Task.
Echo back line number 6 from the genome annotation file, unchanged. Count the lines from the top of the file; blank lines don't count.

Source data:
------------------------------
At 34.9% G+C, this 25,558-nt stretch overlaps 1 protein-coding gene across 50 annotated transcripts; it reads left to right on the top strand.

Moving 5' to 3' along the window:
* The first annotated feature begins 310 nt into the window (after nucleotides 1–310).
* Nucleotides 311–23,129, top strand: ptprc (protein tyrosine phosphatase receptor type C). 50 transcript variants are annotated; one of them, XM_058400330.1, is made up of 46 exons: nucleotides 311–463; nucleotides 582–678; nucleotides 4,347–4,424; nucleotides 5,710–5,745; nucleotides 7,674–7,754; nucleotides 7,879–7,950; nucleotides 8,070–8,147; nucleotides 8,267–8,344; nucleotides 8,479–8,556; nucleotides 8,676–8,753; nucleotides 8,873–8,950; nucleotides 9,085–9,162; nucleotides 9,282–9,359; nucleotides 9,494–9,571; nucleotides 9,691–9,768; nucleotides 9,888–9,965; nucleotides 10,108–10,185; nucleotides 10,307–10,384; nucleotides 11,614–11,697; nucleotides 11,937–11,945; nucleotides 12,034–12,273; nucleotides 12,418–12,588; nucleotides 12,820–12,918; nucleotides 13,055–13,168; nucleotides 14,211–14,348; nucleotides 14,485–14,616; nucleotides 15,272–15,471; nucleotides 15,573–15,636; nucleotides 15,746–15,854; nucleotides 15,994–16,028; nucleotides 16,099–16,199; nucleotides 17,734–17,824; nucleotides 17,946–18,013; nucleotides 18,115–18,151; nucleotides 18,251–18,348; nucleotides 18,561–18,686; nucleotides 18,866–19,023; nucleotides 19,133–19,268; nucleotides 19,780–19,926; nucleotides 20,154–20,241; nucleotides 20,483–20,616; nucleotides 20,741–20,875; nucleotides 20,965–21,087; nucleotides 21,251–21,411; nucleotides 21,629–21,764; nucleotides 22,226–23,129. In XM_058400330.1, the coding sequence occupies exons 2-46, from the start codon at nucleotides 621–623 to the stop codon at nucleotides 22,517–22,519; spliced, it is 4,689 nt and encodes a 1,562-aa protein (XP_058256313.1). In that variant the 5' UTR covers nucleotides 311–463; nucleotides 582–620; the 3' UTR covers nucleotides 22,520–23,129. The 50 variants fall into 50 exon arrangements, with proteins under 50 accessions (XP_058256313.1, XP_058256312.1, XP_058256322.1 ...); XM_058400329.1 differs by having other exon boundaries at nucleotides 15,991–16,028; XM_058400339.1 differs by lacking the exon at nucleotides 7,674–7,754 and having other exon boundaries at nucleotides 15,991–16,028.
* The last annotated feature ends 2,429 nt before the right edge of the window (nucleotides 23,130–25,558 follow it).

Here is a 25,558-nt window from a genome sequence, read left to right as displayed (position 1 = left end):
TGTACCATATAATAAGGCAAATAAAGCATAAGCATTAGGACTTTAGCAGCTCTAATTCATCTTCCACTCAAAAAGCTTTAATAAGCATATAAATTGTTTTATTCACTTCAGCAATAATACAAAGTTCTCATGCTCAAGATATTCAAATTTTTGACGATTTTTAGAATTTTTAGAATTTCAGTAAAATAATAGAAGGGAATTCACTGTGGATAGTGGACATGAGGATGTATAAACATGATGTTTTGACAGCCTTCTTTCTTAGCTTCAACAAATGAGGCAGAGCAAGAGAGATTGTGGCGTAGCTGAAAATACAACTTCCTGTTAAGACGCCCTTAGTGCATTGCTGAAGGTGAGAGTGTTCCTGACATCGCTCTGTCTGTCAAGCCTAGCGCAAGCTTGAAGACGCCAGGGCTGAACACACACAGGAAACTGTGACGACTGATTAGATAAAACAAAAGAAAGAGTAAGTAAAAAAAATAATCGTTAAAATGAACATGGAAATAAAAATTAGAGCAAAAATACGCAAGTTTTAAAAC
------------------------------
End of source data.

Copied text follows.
Here is a 25,558-nt window from a genome sequence, read left to right as displayed (position 1 = left end):